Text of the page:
Pension freedoms: a new beginning, not the beginning of the end
This blog is normally an opportunity to muse on other aspects of life away from pensions, but this one sits squarely in the middle of all things actuarial.
No-one foresaw then-chancellor George Osborne tearing up the tax stranglehold on Budget day four years ago, unclenching a grip which effectively forced most people to swap their pension for an annuity, which wasn’t always great value.
The changing way we work - and live - was credited as the inspiration behind this policy. Cynics painted it as another opportunity to collect yet more tax from money people had saved from income which had already been taxed.
A pension is not your sole source of funds
And while about five million individual payments totalling £23bn have been made from opened pension pots since then, it’s not been as uncontrolled as some had feared.
Nightmare visions (unless you’re a car dealer) of cash-happy pensioners splashing out on a Lamborghini while neglecting to check if they had enough money to live on for the rest of their lives, were among the first stories to set a predictably negative context.
Notwithstanding the doom-mongers, it appears people have actually been rather sensible.
And that may be because most of us recognise we will keep working in some way, shape or form. If it gives you an income, offers stimulation, the benefit of your experience and helps others, most would find it hard to argue against. It also means a pension is not your sole source of funds.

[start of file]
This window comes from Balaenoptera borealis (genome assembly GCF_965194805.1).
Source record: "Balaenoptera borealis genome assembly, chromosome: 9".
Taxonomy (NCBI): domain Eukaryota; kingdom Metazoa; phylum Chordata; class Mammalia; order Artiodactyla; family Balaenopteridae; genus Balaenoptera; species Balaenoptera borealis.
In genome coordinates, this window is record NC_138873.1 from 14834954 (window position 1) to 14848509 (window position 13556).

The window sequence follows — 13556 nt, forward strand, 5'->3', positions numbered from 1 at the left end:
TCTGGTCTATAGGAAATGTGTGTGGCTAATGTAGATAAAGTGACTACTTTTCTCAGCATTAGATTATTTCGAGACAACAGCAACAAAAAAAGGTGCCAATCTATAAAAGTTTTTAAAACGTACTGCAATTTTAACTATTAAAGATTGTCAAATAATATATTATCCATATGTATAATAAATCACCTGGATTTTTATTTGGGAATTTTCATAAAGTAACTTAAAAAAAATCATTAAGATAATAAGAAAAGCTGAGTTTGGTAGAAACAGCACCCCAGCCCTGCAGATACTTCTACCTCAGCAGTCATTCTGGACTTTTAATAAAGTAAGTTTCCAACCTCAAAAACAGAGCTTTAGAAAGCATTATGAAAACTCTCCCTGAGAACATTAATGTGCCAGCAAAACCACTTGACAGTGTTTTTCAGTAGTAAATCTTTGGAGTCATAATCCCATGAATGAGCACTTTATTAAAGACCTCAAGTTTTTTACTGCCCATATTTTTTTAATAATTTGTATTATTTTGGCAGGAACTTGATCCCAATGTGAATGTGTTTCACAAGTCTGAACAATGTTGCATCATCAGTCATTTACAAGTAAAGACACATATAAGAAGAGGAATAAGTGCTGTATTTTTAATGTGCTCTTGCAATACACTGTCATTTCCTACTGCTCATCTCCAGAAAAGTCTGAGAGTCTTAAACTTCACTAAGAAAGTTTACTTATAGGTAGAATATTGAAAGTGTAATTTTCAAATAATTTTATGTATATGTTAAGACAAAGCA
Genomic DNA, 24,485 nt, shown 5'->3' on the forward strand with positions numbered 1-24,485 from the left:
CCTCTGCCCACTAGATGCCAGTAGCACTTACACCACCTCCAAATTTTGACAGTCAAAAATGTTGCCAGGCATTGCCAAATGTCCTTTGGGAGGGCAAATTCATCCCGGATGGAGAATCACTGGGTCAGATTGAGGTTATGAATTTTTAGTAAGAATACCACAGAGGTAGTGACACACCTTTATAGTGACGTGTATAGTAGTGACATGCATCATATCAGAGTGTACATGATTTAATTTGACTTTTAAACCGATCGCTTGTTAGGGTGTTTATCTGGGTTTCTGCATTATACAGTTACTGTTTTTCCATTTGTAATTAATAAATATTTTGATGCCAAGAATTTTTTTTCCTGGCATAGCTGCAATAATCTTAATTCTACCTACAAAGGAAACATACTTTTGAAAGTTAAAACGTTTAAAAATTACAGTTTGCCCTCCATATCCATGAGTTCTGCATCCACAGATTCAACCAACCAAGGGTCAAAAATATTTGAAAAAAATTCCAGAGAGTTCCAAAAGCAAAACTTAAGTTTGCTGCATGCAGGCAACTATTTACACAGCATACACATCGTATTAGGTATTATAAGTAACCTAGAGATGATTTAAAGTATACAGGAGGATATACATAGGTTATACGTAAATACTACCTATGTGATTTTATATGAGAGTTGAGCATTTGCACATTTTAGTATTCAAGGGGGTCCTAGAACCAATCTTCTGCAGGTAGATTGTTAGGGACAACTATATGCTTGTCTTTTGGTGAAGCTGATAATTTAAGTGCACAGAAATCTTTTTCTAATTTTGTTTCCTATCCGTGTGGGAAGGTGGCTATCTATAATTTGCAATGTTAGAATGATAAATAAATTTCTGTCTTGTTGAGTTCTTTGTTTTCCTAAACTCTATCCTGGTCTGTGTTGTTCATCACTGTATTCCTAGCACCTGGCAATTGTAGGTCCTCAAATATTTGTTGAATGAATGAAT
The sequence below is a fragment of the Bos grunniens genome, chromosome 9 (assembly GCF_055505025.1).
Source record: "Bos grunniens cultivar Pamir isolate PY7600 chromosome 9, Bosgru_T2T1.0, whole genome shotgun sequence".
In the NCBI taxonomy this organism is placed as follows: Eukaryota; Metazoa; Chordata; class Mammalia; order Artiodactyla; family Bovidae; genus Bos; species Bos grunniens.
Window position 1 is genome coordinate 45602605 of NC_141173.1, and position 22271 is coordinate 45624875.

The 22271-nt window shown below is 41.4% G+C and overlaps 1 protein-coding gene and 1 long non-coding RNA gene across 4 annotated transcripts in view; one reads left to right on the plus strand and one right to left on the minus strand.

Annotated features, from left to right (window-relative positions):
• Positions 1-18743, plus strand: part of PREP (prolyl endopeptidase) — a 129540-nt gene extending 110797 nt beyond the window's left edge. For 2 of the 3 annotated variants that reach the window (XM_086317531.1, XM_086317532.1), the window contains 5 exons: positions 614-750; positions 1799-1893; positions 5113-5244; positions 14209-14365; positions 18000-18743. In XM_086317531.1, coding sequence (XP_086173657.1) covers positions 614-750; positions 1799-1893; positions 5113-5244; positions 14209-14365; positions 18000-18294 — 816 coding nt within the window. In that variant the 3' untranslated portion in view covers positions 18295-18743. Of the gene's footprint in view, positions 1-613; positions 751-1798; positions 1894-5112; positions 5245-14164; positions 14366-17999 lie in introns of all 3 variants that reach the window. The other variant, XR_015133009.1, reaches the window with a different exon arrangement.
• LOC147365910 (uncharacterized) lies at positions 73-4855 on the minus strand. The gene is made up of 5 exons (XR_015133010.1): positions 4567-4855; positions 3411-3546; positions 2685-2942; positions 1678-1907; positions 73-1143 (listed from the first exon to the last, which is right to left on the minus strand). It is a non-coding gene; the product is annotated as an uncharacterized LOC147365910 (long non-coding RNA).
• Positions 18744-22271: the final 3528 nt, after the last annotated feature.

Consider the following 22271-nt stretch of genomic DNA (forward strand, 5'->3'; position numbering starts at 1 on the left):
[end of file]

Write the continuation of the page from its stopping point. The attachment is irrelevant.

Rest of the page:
While many have taken advantage to get their money when they need it, they are also conscious of the need to keep something back.
So was it enlightened policy-making, reflecting the changing world of work or a disguised tax grab with unforeseen consequences?
Clearly, if something works for the government and HMRC, it is judged a political success so I can’t imagine there were too many grumbles in Whitehall.
Over-60s show positive economic activity
This chart from a recent FT piece does tend to support the positive case, showing how people long thought of as at retirement age are engaged in anything but.
The only upward curve over-60s were traditionally associated with in my era was time spent in the garden or at the bowls club. Now that I am one of them (only just), nothing could be further from the truth. I know my wisteria from a wall-flower but don’t belong to a bowls league. It looks like I belong on this chart.
There are still traps for the unwary when it comes to the amount you can save into your pension tax-free which is highlighted in this FT story.
And worries persist that there will be a generation of pensioners who have run out of money, who will not only turn to the state for help but sue government for leaving them penniless.
Pension freedoms allow more choice
That’s for the future. Every change carries risk but this is one that freed people to have more say over what is arguably one of their biggest investments, in an era when the nature of work and retiring is being re-defined as a new beginning, not the beginning of the end.
While noting the downside - especially the ongoing effort to warn against scams and making sure people know what they’re getting into - I’d say this was a good thing.